For test purposes, I created a new user account on Ubuntu Dapper Drake (Figure 3). Using the checklist features, I severely limited the capability of the user test. Although these privileges could be just right for anyone who has no computer experience or who is plainly not trustworthy. Utilities like update-rc.d and fcconf define certain programs to start at the system boot. I used a bootup manager called BUM to make DansGuardian and Tinyproxy start at each boot.

Figure 3. Ubuntu Dapper Drake User Privilege Settings

Figure 4. Set up DansGuardian and Tinyproxy to run every time you boot Linux.

Finally, I decided to lock down the preferences of Firefox. Restricting Firefox's preferences is not as difficult as it may sound. An older copyrighted article titled “HOWTO Lock Down Mozilla Preferences for LTSP” by Warren Togami (see Resources) describes how to carry this out in great detail. Although, I didn't want to mess with byte shift coding to achieve similar results.

After rummaging through's Web site, I chose to add lockPref statements to my Firefox configuration file to keep users from changing connection settings. I edited the file /usr/lib/firefox/firefox.cfg to appear as the one shown in Figure 5. The last three lines force a manual proxy selection on localhost, port 8080. After saving this file and restarting Firefox, you can't reset the connection settings. Further, other users without administrative privileges could not quickly change the settings and bypass the filters.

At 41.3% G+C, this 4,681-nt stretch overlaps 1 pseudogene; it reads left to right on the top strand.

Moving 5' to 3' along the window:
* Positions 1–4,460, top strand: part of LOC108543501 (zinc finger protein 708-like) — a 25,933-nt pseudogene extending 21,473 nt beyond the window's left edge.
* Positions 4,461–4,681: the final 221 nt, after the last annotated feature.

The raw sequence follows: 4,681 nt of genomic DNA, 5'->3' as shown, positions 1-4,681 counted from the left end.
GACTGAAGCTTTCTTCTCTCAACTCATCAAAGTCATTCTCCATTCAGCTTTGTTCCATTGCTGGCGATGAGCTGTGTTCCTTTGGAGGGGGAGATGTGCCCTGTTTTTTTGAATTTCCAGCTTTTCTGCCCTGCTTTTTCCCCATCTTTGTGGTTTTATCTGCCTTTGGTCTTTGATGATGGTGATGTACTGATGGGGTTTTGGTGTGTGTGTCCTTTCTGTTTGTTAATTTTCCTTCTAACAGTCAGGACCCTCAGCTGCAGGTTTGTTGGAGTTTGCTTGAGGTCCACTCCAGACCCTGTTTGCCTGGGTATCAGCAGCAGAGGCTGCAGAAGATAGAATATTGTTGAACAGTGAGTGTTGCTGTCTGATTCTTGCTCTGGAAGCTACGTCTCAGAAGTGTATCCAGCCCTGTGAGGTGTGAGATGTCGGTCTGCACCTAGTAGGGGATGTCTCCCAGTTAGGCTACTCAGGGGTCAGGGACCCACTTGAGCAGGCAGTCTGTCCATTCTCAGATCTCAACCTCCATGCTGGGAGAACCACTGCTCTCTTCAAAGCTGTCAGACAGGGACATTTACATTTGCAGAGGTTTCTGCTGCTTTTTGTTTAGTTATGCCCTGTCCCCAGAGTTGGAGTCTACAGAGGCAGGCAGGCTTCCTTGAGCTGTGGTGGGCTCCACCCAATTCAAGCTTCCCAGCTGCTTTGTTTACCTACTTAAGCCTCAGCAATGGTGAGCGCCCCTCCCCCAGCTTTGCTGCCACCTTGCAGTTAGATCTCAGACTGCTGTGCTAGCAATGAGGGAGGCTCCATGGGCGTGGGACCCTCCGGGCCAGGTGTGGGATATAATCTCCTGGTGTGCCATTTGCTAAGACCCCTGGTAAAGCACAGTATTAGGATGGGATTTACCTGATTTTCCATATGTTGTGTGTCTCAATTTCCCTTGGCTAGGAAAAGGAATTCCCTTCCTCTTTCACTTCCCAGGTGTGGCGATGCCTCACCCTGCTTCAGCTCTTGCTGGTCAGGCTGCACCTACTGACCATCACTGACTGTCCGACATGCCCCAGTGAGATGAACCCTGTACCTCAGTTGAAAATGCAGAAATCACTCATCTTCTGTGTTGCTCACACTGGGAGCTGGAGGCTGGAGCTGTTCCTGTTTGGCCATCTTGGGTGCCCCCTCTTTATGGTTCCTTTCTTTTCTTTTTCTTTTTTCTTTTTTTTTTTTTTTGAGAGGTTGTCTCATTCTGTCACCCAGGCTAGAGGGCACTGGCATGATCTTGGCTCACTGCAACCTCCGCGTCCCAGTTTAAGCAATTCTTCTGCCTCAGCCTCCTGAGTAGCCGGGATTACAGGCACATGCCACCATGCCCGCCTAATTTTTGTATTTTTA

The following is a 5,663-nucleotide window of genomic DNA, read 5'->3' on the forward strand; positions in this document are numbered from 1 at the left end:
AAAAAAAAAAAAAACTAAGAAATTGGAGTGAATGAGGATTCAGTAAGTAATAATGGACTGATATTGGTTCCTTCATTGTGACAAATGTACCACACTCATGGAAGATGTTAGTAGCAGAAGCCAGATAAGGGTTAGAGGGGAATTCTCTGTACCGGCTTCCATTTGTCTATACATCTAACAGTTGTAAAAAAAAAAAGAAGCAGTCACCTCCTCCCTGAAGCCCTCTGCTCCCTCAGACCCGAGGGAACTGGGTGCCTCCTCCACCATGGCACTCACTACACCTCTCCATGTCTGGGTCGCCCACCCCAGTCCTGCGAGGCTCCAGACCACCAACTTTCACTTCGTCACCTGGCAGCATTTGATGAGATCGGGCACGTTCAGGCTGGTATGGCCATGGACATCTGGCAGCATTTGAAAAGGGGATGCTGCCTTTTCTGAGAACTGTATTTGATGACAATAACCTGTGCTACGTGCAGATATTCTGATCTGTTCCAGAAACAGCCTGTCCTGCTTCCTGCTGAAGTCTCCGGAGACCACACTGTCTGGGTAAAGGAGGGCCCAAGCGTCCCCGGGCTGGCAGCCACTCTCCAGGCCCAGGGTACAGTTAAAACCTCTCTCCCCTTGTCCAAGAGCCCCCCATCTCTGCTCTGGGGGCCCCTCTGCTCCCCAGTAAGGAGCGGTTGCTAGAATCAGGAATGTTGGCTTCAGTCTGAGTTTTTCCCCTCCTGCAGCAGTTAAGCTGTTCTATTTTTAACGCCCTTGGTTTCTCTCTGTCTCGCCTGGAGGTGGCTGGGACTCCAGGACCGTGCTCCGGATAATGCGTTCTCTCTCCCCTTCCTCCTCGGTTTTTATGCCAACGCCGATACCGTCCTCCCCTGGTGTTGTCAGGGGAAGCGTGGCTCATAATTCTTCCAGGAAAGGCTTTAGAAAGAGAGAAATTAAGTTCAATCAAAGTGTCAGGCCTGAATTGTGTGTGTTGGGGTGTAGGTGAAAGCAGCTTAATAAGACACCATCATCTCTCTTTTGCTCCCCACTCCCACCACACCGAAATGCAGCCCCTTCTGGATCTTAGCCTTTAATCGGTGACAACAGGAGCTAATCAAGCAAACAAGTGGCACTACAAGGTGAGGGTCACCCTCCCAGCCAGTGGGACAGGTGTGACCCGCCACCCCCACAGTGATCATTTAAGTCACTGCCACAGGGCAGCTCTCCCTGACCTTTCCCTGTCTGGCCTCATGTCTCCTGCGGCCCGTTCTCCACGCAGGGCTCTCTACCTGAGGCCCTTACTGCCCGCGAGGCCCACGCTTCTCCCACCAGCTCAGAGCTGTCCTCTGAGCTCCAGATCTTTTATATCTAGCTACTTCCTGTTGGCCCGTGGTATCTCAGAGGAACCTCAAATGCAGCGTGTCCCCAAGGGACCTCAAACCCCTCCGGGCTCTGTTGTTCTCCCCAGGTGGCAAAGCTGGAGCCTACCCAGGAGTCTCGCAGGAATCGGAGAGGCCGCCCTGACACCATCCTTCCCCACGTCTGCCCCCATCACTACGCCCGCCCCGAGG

Figure 5. Lock down Firefox settings so they can't be changed without administrative privileges.



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what is i'm looking :)

MASOKIS's picture

wow..i din't know linux can do this.. nice:)


Anonymous's picture

I just wanted to say p-0-r-n.

I've followed the

felixvah's picture

I've followed the instruction as mention above, but I did come a cross a problem. Can someone point me to the right direction. After install danguardians tinyproxy and follow as in mention, but when I get to the point open firefox click on edit - > preference - > General tab→Connection Settings which I did not find the General Tab on my browser. did I do something wrong?

Ohh thats nice

Stalin's picture

may be if i will add this my workers won't browse to sites like and similar review sites, and start working.
i should also close the facebook access for them, it's annoying to see a log full of social network instead of work websites

I believe we have a similar

Jamie Aston's picture

I believe we have a similar situation at my workplace and works fine so far.

Just what I needed

djmadkins's picture

Excellent article, I just did this on my home ubuntu system which my 13 year old daughter uses for surfing the internet and it works like a charm.

Using the work PORN in comments.

Keith Daniels's picture

If you use the word porn in any of your comments the spam filter will reject it. If I don't keep the filter up we will get swamped by pornographic spam from spammers who noticed we were talking about porn on the site.

If you have to use porn in your comment -- use p o r n, p-o-r-n, p.o.r.n or some variant like that.


All the new OSs and windowing systems are oriented towards content consumption instead of content production.

--Steve Daniels 2013